Thursday, August 11, 2016

Monstress by Marjorie Liu graphic novel review

Monstress by Marjorie Liu
Graphic novel review by Joe Tell 
Published by Artvoice Magazine in the Graphic Traffic column
Sponsored by Queen City Bookstore

Wednesday, June 15, 2016

I Hate Fairyland, Vol. 1: Madly Ever After Graphic Novel Review

I Hate Fairyland, Vol. 1: Madly Ever After

Skottie Young (Author and Illustrator)
Image Comics (Publisher)

Review by Joe Tell

I Hate Fairyland: Madly Ever After marks the return of popular Marvel Comics cover artist Skottie Young, an Eisner Award-winning artist who earned the award in 2011 for his work on The Marvelous Land Of Oz. His work on the Guardians of the Galaxy superhero Rocket Raccoon gained him much critical acclaim. Don’t be fooled by his previous work on the L. Frank Baum Oz books; the hilariously violent I Hate Fairyland is not recommended for children. The series is rated M for Mature audiences and is definitely not a bedtime story for the kiddies. I Hate Fairyland follows the violently vile misadventures of Gert, a grown-up girl trapped in a 6-year-old’s body, as she attempts to escape the magically insane world of Fairyland. Fairyland is a sick and twisted world “filled with wonder, magic, laughter and joy.” Join in on all the mayhem as the extremely bitter Gert wields a rather large battle-axe on her blood-soaked journey through Fairyland, where she meets up with a low-life fly named Larry (Larrigan Wentsworth III) and Queen Cloudia, the ruler of all Fairyland. A bevy of devious, balls-to-the-wall characters like the Slug Lords, Mushroom Men, Zombie Fauns and some demented Barbarians keep things interesting for Gert. Regurgitating elements from the classic children’s stories of “Alice in Wonderland” and “The Wizard of Oz,” Skottie Young presents a uniquely twisted tale of dark humor. Skottie takes everything sweet and beautiful and turns it all upside down and inside out. The art is spectacular and brilliantly colored by Jean-Francois Beaulieu. I Hate Fairyland: Madly Ever After is very well-written and will leave you excited for the next volume.

Thursday, May 5, 2016

Rick and Morty: Vol. 1 Graphic Novel Review

Rick and Morty: Volume 1
Zac Gorman (Author)
C.J. Cannon and Marc Ellerby (Illustrators)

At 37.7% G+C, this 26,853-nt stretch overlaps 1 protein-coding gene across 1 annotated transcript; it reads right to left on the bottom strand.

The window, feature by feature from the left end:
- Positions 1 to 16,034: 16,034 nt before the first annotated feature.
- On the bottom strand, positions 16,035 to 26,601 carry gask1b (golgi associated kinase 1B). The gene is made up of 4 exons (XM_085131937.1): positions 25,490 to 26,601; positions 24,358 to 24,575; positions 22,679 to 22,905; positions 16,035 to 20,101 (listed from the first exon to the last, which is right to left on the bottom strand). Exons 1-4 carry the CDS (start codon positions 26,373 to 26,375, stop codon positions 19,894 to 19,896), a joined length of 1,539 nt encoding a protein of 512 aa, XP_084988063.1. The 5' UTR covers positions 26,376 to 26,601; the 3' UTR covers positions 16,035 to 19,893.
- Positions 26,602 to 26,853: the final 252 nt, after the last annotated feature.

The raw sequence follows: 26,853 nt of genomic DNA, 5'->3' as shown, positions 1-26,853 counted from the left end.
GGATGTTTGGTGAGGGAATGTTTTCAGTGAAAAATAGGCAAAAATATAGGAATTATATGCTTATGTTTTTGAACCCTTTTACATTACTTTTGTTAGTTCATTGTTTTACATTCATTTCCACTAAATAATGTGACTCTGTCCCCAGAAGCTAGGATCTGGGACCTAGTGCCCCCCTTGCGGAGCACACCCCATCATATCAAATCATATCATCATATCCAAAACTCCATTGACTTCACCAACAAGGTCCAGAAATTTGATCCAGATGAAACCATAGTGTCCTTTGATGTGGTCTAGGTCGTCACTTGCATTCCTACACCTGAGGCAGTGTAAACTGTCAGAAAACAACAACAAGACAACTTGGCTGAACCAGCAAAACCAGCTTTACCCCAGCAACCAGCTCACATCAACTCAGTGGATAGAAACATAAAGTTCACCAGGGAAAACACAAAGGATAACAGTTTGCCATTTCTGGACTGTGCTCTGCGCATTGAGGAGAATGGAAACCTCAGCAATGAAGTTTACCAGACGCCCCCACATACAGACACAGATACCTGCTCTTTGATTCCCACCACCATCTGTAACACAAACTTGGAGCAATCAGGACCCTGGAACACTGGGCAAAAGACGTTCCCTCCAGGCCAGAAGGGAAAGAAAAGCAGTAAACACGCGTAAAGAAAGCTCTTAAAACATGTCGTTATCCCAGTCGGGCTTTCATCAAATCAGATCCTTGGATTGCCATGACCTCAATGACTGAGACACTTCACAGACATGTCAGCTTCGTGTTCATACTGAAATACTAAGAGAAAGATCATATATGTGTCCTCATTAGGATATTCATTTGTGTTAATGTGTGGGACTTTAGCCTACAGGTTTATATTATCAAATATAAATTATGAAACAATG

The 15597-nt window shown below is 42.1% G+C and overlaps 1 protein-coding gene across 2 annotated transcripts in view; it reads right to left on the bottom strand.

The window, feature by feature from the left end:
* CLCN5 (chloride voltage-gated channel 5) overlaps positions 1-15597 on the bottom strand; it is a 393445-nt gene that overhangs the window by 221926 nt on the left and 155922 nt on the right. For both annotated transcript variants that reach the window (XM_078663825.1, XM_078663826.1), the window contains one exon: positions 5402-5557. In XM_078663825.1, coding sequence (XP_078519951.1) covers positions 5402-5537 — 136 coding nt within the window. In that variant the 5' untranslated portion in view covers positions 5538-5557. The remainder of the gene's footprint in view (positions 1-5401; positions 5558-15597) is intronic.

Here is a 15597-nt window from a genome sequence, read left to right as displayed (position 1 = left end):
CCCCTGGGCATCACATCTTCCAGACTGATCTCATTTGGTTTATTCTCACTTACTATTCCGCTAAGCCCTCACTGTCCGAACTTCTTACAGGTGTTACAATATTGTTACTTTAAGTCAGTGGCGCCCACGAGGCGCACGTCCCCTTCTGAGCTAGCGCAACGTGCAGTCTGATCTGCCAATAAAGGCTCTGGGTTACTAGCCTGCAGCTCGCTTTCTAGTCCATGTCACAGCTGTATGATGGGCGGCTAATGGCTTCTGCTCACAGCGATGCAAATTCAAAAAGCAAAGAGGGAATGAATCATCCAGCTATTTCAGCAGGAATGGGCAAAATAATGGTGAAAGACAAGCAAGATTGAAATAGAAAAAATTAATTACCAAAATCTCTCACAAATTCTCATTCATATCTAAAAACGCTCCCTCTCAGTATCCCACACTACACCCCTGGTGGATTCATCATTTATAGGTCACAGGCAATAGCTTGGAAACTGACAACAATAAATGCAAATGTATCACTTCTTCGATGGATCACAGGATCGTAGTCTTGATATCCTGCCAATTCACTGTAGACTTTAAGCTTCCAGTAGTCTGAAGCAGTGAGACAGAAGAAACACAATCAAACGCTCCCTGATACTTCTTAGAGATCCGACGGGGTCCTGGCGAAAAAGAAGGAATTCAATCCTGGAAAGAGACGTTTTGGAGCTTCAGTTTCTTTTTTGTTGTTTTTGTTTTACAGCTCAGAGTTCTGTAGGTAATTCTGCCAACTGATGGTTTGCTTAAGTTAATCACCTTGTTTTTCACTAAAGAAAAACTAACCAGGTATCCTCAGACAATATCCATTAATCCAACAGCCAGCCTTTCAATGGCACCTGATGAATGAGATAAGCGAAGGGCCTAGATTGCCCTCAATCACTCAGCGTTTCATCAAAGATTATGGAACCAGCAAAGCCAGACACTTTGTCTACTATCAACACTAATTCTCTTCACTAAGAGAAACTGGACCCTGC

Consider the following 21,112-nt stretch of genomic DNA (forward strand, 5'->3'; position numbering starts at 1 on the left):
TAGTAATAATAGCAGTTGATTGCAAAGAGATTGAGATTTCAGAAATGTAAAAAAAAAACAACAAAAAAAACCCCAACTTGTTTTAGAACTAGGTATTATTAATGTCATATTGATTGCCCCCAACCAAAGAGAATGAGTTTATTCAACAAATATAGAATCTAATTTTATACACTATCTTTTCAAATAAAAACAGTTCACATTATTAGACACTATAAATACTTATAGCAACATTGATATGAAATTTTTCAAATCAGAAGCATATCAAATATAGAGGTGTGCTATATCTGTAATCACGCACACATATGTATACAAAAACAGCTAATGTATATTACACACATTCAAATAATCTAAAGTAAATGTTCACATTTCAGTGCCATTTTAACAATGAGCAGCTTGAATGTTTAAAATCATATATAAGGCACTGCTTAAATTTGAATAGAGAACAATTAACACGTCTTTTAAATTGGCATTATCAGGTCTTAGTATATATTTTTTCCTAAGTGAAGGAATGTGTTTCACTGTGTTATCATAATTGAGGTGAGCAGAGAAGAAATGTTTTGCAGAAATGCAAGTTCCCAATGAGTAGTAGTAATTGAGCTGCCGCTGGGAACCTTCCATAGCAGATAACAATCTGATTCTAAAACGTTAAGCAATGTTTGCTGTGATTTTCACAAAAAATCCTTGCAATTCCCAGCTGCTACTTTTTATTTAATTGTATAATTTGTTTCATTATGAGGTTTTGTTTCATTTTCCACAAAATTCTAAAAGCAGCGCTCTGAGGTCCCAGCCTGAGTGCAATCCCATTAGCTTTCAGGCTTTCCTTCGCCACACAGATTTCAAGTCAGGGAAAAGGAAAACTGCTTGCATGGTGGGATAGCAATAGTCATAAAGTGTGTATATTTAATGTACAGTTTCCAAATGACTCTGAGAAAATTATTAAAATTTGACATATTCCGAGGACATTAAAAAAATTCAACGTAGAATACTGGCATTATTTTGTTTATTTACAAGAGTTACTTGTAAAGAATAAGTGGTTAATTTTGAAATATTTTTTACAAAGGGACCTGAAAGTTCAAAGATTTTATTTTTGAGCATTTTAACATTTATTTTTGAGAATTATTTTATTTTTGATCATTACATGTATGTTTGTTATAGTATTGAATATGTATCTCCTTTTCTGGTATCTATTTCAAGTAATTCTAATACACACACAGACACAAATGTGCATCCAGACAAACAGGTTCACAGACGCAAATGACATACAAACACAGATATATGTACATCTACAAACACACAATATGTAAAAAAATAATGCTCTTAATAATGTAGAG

Oni Press (Publisher)

Review by Joe Tell

Rick and Morty: Volume One is based on the funny and entertaining [adult swim] show “Rick and Morty.” Created by Dan Harmon and Justin Roiland, the adult animated science fiction sitcom show is popular enough to merit its own comic book series. If you read this graphic novel and have never seen an episode of the show, you will be interested in watching it. The series, which draws inspiration from “The Hitchhiker’s Guide to the Galaxy” and “Doctor Who,” is illustrated with a cartoon style that is heavily influenced by “The Simpsons.” Rick and Morty combines all of the best qualities of classic sci-fi and the movie “Back to the Future” to create a whimsical and unique black comedy. The characterization stays true to the show, and the edgy narrative combines warmth and intelligence with a youthful energy. Join the excitement as depraved genius Rick Sanchez embarks on cool adventures with his socially awkward grandson Morty across the universe and across time. The pair explores the beauty of the multiverse in wacky, fun-filled exploits, splitting their time between family life and interdimensional hijinks. Morty’s shaky family life and his escapades with his alcoholic grandfather combine to cause a great deal of distress at home and school. Also caught in the crossfire of Rick’s adventures are his daughter Beth, a veterinary surgeon; his teenage granddaughter Summer; and his Jerry, his useless son-in-law. There are even some cameos from other characters like Bird Person, Squanchy and Meeseeks. This collection includes the first five issues of the comic book series; after reading, you will be left wanting more. A special bonus section continues the hilarity, showcasing the entire family.

Thursday, February 25, 2016

Death Of Wolverine Graphic Novel Review

Death Of Wolverine

Charles Soule (Author)
Steve McNiven (Illustrator)
Marvel Comics (Publisher)

Review By Joe Tell